Herdliska wouldn't persist in his push to be compensated, he said, if it wasn't for the fact that four of his neighbors lost their homes and each of them received a $28,800 FEMA check.

He just wants what's fair.

"I'm not going to get wealthy off of this," he said. "I lost everything ... I thought I was going to get a little something but it's been like pulling nails."

Every case is different, De Shong said, noting Herdliska should not look to FEMA money paid out to his neighbors as money he should expect to receive himself.

"Everyone's case is unique," he said. "What might be true for a neighbor, won't be true for him and that won't be true for the neighbor on the other side of him."

Serving Americans
Today, Terry Herdliska works at Home Depot on Soledad Canyon Road within walking distance of his mobile home.

Only when pressed about his background is it revealed he's acquired a little bit of insight when it comes to national agencies called on to serve Americans.

He served seven years in active service with the 82nd Airborne Division and then committed 22 years of his life to the California National Guard.

After the terrorist attacks of Sept. 11, he was pressed into active duty as a National Guardsman in the one of the initial Homeland Defence units in Utah.

"Even if they (FEMA) had come up with a small amount of money - that promise is there," he said. "I don't want to say it's a sham but they lead people on saying that the help would be there."

FEMA coordinates the federal government's role in preparing for, preventing, mitigating the effects of, responding to, and recovering from all domestic disasters, whether natural or man-made, including acts of terror.

The fire that destroyed Herdliska's home proved disastrous for scores of people living in Santa Clarita Valley.

The Buckweed Fire was one of four wildfires that threatened the residents of Santa Clarita Valley for a week, prompting evacuations in several communities on its perimeter and causing millions of dollars in damage.

Of the four fires, Buckweed burned the most amount of property and caused the most amount of devastation.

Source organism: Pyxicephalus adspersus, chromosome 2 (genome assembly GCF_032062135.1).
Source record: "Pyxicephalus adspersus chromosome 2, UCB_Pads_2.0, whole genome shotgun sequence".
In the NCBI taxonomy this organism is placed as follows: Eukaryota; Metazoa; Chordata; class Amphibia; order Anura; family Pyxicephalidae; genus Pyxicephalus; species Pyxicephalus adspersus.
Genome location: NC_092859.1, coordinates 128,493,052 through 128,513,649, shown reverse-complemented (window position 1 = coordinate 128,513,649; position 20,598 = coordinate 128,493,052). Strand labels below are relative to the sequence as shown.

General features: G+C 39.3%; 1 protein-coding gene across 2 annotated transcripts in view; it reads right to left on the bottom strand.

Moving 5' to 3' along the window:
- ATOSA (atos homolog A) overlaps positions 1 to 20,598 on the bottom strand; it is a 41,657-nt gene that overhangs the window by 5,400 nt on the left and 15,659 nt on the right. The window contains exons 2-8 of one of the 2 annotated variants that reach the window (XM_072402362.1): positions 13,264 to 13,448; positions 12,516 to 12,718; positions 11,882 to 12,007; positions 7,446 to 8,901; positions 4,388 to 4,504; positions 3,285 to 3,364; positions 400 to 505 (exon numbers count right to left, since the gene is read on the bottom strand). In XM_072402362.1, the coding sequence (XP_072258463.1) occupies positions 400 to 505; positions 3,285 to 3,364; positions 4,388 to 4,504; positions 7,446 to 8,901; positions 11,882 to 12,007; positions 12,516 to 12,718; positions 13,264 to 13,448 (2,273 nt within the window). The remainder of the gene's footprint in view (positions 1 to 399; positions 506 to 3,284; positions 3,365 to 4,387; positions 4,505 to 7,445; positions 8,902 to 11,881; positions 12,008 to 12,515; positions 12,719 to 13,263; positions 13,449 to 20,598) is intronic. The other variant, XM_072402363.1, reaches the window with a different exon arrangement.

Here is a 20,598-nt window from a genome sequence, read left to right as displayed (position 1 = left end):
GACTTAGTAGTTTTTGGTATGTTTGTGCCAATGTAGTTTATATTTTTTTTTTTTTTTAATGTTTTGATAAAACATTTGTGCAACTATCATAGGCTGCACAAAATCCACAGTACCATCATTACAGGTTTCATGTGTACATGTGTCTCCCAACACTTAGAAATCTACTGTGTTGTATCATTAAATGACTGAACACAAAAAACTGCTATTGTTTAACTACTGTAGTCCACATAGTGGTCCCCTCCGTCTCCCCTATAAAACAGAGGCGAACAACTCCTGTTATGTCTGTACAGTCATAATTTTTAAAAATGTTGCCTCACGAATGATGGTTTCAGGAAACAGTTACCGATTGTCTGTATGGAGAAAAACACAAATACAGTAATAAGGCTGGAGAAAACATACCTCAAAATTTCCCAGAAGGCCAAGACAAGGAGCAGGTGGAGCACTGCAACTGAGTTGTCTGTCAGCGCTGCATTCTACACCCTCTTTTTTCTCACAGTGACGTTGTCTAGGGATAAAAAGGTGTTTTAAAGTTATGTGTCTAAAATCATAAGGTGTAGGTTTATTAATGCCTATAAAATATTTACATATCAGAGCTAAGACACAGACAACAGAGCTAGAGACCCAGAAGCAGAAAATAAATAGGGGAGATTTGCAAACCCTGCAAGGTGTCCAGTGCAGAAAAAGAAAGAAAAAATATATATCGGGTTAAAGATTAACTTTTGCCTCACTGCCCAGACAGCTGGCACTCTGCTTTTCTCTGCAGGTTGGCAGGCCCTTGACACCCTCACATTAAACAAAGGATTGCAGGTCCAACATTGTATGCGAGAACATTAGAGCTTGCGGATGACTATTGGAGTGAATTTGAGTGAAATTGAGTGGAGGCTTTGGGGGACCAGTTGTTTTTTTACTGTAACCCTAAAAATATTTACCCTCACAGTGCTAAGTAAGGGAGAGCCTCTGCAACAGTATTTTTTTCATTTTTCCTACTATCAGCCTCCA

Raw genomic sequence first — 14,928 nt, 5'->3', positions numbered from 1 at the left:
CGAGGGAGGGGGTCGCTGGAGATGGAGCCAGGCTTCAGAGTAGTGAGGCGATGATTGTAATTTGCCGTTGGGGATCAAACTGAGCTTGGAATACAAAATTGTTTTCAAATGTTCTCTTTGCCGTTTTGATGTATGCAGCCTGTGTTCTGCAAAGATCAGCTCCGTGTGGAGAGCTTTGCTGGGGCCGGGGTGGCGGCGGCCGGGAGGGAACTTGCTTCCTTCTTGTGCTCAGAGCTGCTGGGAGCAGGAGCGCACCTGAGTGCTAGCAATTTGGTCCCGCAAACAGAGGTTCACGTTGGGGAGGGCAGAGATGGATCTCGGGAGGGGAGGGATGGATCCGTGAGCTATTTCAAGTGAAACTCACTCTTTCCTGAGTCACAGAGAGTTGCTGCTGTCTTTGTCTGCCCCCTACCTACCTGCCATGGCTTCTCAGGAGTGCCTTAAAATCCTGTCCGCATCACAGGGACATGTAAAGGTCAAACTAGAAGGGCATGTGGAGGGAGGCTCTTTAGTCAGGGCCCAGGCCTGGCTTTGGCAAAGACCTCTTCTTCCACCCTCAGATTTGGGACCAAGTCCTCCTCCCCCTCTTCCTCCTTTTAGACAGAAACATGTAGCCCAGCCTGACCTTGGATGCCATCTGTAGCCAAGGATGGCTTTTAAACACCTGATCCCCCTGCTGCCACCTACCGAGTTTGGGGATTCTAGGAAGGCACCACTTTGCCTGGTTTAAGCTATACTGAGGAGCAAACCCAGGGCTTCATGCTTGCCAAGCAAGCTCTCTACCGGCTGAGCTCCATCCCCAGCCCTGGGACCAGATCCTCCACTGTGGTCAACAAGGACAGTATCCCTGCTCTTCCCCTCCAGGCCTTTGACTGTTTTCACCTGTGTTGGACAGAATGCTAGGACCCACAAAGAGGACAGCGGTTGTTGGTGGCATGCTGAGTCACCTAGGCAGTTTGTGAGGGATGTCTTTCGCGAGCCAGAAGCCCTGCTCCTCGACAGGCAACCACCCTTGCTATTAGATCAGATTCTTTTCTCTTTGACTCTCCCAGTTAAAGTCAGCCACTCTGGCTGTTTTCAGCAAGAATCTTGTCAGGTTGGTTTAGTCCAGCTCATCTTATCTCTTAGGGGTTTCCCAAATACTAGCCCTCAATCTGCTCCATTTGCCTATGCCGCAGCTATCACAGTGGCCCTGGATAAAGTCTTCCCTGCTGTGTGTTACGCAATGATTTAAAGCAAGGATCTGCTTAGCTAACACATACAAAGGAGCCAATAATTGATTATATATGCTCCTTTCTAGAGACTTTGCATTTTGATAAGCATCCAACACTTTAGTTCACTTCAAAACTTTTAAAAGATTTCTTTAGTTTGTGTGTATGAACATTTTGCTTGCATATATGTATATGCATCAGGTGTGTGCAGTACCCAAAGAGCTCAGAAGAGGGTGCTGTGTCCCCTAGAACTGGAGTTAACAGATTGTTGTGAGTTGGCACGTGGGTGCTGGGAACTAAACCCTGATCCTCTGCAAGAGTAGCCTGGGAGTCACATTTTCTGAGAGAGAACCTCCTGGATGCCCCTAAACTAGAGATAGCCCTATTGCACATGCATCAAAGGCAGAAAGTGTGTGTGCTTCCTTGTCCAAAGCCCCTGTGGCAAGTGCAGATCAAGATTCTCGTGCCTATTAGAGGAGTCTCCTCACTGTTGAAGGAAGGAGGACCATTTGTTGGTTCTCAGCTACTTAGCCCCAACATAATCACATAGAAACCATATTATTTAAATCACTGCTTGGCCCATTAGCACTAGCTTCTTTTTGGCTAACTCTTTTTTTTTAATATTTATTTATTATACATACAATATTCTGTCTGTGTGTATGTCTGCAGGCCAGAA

It raged for about a week and when it was over, it had torched more than 38,350 acres injured two firefighters and three civilians. It destroyed at least 21 homes and 22 outbuildings, and damaged 15 other homes.

Herdliska escaped with his life and for that he is grateful.

The only things he saved in the fire were two coins - two silver dollars given to him in the military tradition, he says, of commissioned officers paying silver dollars to the first ranking officer they salute.

One was presented to him by his son on entering the Coast Guard and another by one of his son's friends.

Herdliska describes the tradition as a show of respect.

The two coins - although badly charred - remain the only sign of respect Terry Herdliska has seen in 16 months of making his case for disaster money.

He first knew he was screwed when an insurance adjustor picked through the charred rubble of his home and told him: "You know you're screwed, right?"

The home was covered by the California Fair Plan - a program intended to compensate those who live in areas deemed flood and fire areas.

Herdliska was given $1,500 under the plan - money which went to hotel rentals.

That's when he applied to FEMA.

He's received four official denials for compensation - none of which make any sense to him.

The short answer remains the same however - no duplication in payouts.

"After he's completes his insurance forms, we can look at his case to see if there are any additional un-met needs," De Shong said. "It may be possible to help."

Meanwhile, Terry Herdliska sits on the stoop of this temporary home, hanging onto the hope a FEMA check will one day find a way to his door.